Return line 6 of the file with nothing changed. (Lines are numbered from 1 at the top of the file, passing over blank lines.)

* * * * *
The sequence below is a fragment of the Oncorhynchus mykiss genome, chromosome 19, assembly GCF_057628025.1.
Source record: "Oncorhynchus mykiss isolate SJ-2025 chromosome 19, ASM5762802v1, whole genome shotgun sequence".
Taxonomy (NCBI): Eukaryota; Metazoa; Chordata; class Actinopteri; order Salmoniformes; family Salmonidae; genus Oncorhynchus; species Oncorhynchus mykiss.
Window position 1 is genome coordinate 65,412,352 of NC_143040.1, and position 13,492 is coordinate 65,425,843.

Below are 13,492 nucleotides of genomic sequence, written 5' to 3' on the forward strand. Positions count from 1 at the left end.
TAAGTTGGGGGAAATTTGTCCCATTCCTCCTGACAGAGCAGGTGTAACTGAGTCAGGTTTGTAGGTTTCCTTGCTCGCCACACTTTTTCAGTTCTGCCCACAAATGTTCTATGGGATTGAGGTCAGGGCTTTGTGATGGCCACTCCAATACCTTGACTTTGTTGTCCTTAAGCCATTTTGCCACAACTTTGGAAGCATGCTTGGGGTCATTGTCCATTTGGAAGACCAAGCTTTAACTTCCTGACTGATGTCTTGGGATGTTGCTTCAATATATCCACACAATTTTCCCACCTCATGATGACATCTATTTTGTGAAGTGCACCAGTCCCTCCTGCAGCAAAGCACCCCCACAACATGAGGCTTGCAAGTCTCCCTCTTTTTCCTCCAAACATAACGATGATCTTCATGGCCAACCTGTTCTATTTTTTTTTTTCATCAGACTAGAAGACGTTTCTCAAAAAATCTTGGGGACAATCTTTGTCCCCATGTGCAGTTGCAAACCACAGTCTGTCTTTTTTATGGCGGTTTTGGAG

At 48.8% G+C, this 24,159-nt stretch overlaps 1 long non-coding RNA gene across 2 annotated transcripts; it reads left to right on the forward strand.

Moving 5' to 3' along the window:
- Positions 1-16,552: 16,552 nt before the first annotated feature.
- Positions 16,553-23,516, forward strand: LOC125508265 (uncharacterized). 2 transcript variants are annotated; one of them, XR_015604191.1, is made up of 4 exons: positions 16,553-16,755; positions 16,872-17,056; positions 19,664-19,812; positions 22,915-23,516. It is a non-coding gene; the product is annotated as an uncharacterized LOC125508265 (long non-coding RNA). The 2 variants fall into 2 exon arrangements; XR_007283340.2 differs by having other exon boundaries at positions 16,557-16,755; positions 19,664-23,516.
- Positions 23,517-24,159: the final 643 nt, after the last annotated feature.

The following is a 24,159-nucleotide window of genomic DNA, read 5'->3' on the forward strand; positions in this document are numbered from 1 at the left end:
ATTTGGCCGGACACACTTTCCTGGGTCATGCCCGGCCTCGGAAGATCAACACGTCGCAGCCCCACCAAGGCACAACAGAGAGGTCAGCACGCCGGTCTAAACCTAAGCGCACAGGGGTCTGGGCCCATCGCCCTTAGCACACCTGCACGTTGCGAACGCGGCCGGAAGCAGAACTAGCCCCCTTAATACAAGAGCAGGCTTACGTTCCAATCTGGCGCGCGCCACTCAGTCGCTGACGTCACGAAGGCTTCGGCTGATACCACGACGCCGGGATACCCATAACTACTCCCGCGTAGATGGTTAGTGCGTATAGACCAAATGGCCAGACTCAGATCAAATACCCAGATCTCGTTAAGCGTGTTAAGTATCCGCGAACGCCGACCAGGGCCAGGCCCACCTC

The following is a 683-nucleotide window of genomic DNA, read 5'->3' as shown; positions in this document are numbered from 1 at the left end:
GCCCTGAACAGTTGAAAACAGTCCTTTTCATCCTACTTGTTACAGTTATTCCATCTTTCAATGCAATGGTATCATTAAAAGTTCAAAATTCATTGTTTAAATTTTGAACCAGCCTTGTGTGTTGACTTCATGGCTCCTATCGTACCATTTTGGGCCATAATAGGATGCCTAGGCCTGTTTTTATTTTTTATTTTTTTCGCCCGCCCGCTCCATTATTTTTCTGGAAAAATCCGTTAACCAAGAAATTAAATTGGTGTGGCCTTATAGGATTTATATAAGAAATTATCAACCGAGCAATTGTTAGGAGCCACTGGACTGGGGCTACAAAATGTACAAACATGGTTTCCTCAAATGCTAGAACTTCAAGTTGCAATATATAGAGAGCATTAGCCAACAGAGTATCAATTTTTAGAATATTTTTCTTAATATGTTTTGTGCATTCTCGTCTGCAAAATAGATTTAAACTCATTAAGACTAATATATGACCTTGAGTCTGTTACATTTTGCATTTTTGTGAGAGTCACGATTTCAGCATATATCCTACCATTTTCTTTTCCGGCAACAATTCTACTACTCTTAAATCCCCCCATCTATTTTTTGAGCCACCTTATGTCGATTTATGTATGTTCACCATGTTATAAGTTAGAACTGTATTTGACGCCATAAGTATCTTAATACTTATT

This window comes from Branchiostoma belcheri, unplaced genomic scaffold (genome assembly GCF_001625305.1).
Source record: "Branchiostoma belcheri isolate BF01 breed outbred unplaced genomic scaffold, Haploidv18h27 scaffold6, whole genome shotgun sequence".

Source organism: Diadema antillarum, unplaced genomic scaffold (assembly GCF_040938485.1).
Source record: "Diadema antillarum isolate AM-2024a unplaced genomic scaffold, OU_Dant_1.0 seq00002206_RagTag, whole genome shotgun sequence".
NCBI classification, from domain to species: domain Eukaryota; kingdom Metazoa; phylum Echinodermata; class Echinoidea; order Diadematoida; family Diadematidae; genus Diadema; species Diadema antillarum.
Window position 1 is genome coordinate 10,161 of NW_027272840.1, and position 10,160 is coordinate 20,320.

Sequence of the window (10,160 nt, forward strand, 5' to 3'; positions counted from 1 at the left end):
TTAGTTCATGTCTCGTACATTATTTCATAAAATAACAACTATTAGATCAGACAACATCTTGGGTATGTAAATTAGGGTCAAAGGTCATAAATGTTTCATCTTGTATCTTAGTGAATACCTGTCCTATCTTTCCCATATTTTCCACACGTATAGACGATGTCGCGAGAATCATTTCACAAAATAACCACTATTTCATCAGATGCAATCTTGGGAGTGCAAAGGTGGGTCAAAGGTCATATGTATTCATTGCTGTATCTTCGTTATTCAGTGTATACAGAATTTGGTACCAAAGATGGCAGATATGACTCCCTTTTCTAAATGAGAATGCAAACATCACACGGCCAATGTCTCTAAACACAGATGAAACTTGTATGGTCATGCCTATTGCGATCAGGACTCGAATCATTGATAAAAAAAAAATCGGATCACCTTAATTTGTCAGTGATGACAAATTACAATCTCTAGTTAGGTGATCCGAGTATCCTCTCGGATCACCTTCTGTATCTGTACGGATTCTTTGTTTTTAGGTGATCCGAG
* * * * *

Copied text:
TAAGTTGGGGGAAATTTGTCCCATTCCTCCTGACAGAGCAGGTGTAACTGAGTCAGGTTTGTAGGTTTCCTTGCTCGCCACACTTTTTCAGTTCTGCCCACAAATGTTCTATGGGATTGAGGTCAGGGCTTTGTGATGGCCACTCCAATACCTTGACTTTGTTGTCCTTAAGCCATTTTGCCACAACTTTGGAAGCATGCTTGGGGTCATTGTCCATTTGGAAGACCAAGCTTTAACTTCCTGACTGATGTCTTGGGATGTTGCTTCAATATATCCACACAATTTTCCCACCTCATGATGACATCTATTTTGTGAAGTGCACCAGTCCCTCCTGCAGCAAAGCACCCCCACAACATGAGGCTTGCAAGTCTCCCTCTTTTTCCTCCAAACATAACGATGATCTTCATGGCCAACCTGTTCTATTTTTTTTTTTCATCAGACTAGAAGACGTTTCTCAAAAAATCTTGGGGACAATCTTTGTCCCCATGTGCAGTTGCAAACCACAGTCTGTCTTTTTTATGGCGGTTTTGGAG